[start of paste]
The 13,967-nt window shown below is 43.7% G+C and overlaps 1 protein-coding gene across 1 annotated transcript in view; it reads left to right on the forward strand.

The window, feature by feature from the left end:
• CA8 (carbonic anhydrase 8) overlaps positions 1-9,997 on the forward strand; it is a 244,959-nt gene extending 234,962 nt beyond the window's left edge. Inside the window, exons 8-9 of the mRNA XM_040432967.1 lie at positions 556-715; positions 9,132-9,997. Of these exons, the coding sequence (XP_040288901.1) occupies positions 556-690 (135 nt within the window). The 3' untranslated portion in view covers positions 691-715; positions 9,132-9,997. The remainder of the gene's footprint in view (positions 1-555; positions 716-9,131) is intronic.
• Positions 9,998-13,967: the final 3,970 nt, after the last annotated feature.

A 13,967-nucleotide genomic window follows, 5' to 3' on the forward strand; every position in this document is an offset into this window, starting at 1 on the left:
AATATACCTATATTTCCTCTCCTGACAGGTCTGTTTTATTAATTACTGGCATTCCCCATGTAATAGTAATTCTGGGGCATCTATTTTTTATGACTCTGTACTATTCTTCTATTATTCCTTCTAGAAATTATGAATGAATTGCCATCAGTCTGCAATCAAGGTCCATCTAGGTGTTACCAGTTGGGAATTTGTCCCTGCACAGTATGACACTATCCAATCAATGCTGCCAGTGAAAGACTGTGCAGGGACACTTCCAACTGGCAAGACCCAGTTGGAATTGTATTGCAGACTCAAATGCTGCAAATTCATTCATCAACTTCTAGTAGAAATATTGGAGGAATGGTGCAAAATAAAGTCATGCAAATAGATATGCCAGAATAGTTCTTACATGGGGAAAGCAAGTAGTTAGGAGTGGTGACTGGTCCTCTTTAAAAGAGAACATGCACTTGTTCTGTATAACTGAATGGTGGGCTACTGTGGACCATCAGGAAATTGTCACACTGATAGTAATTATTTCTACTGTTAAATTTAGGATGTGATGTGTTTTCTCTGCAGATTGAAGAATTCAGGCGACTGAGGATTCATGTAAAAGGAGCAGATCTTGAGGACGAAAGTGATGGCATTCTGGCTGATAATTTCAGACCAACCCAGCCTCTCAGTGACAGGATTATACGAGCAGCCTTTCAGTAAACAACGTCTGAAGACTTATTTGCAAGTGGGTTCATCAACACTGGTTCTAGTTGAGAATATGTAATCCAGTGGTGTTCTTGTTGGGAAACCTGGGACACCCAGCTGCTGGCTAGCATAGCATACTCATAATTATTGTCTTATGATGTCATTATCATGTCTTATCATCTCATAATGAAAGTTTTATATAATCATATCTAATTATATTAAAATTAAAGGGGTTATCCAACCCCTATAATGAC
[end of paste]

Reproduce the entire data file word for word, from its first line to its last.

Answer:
The 13,967-nt window shown below is 43.7% G+C and overlaps 1 protein-coding gene across 1 annotated transcript in view; it reads left to right on the forward strand.

The window, feature by feature from the left end:
• CA8 (carbonic anhydrase 8) overlaps positions 1-9,997 on the forward strand; it is a 244,959-nt gene extending 234,962 nt beyond the window's left edge. Inside the window, exons 8-9 of the mRNA XM_040432967.1 lie at positions 556-715; positions 9,132-9,997. Of these exons, the coding sequence (XP_040288901.1) occupies positions 556-690 (135 nt within the window). The 3' untranslated portion in view covers positions 691-715; positions 9,132-9,997. The remainder of the gene's footprint in view (positions 1-555; positions 716-9,131) is intronic.
• Positions 9,998-13,967: the final 3,970 nt, after the last annotated feature.

A 13,967-nucleotide genomic window follows, 5' to 3' on the forward strand; every position in this document is an offset into this window, starting at 1 on the left:
AATATACCTATATTTCCTCTCCTGACAGGTCTGTTTTATTAATTACTGGCATTCCCCATGTAATAGTAATTCTGGGGCATCTATTTTTTATGACTCTGTACTATTCTTCTATTATTCCTTCTAGAAATTATGAATGAATTGCCATCAGTCTGCAATCAAGGTCCATCTAGGTGTTACCAGTTGGGAATTTGTCCCTGCACAGTATGACACTATCCAATCAATGCTGCCAGTGAAAGACTGTGCAGGGACACTTCCAACTGGCAAGACCCAGTTGGAATTGTATTGCAGACTCAAATGCTGCAAATTCATTCATCAACTTCTAGTAGAAATATTGGAGGAATGGTGCAAAATAAAGTCATGCAAATAGATATGCCAGAATAGTTCTTACATGGGGAAAGCAAGTAGTTAGGAGTGGTGACTGGTCCTCTTTAAAAGAGAACATGCACTTGTTCTGTATAACTGAATGGTGGGCTACTGTGGACCATCAGGAAATTGTCACACTGATAGTAATTATTTCTACTGTTAAATTTAGGATGTGATGTGTTTTCTCTGCAGATTGAAGAATTCAGGCGACTGAGGATTCATGTAAAAGGAGCAGATCTTGAGGACGAAAGTGATGGCATTCTGGCTGATAATTTCAGACCAACCCAGCCTCTCAGTGACAGGATTATACGAGCAGCCTTTCAGTAAACAACGTCTGAAGACTTATTTGCAAGTGGGTTCATCAACACTGGTTCTAGTTGAGAATATGTAATCCAGTGGTGTTCTTGTTGGGAAACCTGGGACACCCAGCTGCTGGCTAGCATAGCATACTCATAATTATTGTCTTATGATGTCATTATCATGTCTTATCATCTCATAATGAAAGTTTTATATAATCATATCTAATTATATTAAAATTAAAGGGGTTATCCAACCCCTATAATGAC